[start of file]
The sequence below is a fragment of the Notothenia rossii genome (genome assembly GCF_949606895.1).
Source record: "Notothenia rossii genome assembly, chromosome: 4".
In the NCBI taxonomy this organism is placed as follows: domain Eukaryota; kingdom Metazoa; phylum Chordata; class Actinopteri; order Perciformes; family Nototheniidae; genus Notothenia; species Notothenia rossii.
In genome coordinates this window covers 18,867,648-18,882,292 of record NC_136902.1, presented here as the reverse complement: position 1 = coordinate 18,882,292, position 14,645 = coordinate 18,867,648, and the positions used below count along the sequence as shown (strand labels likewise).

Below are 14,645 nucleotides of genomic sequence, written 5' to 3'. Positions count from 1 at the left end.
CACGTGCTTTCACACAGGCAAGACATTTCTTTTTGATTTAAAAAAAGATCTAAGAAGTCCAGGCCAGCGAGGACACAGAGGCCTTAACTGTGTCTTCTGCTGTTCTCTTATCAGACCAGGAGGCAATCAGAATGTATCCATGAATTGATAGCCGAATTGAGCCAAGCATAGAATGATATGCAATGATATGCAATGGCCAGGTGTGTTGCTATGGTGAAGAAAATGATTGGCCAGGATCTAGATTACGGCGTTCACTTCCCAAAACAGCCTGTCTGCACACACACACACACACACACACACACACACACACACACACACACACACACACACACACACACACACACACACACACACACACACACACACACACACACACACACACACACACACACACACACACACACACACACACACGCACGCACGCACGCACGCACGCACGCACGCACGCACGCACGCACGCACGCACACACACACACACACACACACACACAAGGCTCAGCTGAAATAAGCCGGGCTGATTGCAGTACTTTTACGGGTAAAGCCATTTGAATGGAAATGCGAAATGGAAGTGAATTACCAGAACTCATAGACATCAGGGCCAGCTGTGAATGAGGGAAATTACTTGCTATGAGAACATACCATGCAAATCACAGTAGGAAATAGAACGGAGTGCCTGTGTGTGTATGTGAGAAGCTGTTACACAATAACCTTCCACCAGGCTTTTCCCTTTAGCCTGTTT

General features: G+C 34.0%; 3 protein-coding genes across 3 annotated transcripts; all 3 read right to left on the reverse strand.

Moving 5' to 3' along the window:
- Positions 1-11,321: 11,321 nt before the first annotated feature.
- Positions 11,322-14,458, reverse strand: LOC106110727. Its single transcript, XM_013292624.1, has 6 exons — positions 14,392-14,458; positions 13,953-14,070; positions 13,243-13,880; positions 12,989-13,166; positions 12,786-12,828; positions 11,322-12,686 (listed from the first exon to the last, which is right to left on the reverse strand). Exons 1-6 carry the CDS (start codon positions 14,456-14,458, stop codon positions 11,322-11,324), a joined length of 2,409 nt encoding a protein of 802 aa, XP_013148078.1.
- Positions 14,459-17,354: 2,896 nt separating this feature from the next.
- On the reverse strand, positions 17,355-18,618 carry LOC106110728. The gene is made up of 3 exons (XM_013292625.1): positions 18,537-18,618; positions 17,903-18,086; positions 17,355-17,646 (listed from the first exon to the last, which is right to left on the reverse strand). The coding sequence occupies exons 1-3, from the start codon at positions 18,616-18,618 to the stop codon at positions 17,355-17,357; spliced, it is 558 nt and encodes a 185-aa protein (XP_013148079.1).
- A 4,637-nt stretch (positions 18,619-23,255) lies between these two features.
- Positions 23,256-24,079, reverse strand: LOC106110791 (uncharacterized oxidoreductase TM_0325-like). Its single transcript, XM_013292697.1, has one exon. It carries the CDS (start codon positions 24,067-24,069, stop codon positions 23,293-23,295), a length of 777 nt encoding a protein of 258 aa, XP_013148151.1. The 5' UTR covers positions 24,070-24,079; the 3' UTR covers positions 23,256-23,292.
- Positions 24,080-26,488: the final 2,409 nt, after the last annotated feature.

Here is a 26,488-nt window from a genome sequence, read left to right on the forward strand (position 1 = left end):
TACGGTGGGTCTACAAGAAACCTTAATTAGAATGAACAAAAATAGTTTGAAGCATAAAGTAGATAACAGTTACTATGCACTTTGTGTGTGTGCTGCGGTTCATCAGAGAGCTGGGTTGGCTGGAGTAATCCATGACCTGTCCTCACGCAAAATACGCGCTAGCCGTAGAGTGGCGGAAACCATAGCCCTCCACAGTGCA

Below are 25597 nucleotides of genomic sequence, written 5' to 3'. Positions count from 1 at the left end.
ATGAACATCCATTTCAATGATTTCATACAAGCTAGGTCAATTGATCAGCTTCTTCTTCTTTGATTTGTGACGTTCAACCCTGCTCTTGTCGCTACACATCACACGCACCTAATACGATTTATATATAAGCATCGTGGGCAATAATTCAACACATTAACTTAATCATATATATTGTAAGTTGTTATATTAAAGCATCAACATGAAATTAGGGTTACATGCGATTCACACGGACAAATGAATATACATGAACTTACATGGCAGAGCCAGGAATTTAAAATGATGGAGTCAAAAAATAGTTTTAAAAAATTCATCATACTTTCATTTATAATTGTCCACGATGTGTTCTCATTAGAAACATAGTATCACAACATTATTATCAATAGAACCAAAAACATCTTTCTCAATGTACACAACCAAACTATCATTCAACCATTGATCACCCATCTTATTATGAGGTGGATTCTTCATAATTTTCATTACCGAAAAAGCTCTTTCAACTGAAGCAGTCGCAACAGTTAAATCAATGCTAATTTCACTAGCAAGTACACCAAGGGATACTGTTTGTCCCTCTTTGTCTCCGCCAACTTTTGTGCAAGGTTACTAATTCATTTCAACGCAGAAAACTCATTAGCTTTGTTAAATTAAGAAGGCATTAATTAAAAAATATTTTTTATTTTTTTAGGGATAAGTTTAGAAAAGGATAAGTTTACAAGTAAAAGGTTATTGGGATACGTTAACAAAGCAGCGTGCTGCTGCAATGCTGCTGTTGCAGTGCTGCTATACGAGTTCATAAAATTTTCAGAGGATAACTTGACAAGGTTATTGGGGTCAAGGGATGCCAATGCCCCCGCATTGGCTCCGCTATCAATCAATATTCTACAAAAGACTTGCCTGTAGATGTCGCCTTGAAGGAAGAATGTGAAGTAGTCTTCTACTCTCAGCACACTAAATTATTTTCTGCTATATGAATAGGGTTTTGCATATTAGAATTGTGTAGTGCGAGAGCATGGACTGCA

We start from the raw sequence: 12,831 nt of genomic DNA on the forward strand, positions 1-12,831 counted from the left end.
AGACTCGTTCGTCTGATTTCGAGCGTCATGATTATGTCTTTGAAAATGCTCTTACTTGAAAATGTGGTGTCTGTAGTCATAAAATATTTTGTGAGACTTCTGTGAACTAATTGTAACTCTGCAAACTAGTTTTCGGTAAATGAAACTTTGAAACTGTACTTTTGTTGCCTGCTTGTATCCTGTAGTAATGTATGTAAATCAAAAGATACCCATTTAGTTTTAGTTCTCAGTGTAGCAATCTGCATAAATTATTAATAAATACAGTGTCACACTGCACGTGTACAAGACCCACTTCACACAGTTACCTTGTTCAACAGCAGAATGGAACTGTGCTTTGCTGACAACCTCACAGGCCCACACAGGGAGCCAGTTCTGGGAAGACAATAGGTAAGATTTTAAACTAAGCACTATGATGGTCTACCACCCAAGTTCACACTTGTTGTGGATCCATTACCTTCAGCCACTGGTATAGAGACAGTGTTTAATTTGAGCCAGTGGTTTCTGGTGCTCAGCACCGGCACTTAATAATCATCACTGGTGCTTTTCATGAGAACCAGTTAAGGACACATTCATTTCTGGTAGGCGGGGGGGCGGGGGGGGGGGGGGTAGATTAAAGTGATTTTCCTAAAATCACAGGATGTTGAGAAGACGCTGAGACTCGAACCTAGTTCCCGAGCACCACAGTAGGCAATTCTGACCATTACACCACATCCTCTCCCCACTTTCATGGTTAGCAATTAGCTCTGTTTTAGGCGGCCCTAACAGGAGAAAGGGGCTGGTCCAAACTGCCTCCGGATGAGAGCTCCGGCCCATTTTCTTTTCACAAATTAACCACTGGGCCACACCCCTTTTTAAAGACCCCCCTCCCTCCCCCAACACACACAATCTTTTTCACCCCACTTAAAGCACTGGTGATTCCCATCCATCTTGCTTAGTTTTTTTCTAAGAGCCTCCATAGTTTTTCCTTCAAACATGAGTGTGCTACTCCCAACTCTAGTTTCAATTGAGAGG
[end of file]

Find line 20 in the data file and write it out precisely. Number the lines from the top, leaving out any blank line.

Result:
We start from the raw sequence: 12,831 nt of genomic DNA on the forward strand, positions 1-12,831 counted from the left end.